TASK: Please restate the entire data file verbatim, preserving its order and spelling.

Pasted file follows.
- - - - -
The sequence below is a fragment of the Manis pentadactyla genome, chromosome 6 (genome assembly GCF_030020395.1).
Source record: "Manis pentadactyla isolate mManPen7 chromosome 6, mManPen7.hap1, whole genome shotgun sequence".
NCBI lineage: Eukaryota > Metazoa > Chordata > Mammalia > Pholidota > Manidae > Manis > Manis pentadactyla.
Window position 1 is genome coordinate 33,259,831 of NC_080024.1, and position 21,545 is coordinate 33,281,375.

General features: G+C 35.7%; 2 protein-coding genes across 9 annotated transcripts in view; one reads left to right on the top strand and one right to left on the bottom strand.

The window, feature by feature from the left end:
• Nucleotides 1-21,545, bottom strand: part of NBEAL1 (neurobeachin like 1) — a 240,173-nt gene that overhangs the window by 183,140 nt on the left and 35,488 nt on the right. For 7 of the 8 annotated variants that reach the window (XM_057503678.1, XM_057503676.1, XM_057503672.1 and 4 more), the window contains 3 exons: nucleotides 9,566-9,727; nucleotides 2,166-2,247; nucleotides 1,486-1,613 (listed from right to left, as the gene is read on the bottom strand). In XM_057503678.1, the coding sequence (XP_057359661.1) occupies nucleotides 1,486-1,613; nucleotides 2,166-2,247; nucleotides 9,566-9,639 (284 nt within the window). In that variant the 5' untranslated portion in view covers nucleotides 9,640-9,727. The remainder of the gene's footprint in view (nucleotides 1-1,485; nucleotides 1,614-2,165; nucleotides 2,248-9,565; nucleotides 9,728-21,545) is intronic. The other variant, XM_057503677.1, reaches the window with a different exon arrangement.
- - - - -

The sequence below is a fragment of the Manis pentadactyla genome, chromosome 6 (genome assembly GCF_030020395.1).
Source record: "Manis pentadactyla isolate mManPen7 chromosome 6, mManPen7.hap1, whole genome shotgun sequence".
NCBI lineage: Eukaryota > Metazoa > Chordata > Mammalia > Pholidota > Manidae > Manis > Manis pentadactyla.
Window position 1 is genome coordinate 33,259,831 of NC_080024.1, and position 21,545 is coordinate 33,281,375.

General features: G+C 35.7%; 2 protein-coding genes across 9 annotated transcripts in view; one reads left to right on the top strand and one right to left on the bottom strand.

The window, feature by feature from the left end:
• Nucleotides 1-21,545, bottom strand: part of NBEAL1 (neurobeachin like 1) — a 240,173-nt gene that overhangs the window by 183,140 nt on the left and 35,488 nt on the right. For 7 of the 8 annotated variants that reach the window (XM_057503678.1, XM_057503676.1, XM_057503672.1 and 4 more), the window contains 3 exons: nucleotides 9,566-9,727; nucleotides 2,166-2,247; nucleotides 1,486-1,613 (listed from right to left, as the gene is read on the bottom strand). In XM_057503678.1, the coding sequence (XP_057359661.1) occupies nucleotides 1,486-1,613; nucleotides 2,166-2,247; nucleotides 9,566-9,639 (284 nt within the window). In that variant the 5' untranslated portion in view covers nucleotides 9,640-9,727. The remainder of the gene's footprint in view (nucleotides 1-1,485; nucleotides 1,614-2,165; nucleotides 2,248-9,565; nucleotides 9,728-21,545) is intronic. The other variant, XM_057503677.1, reaches the window with a different exon arrangement.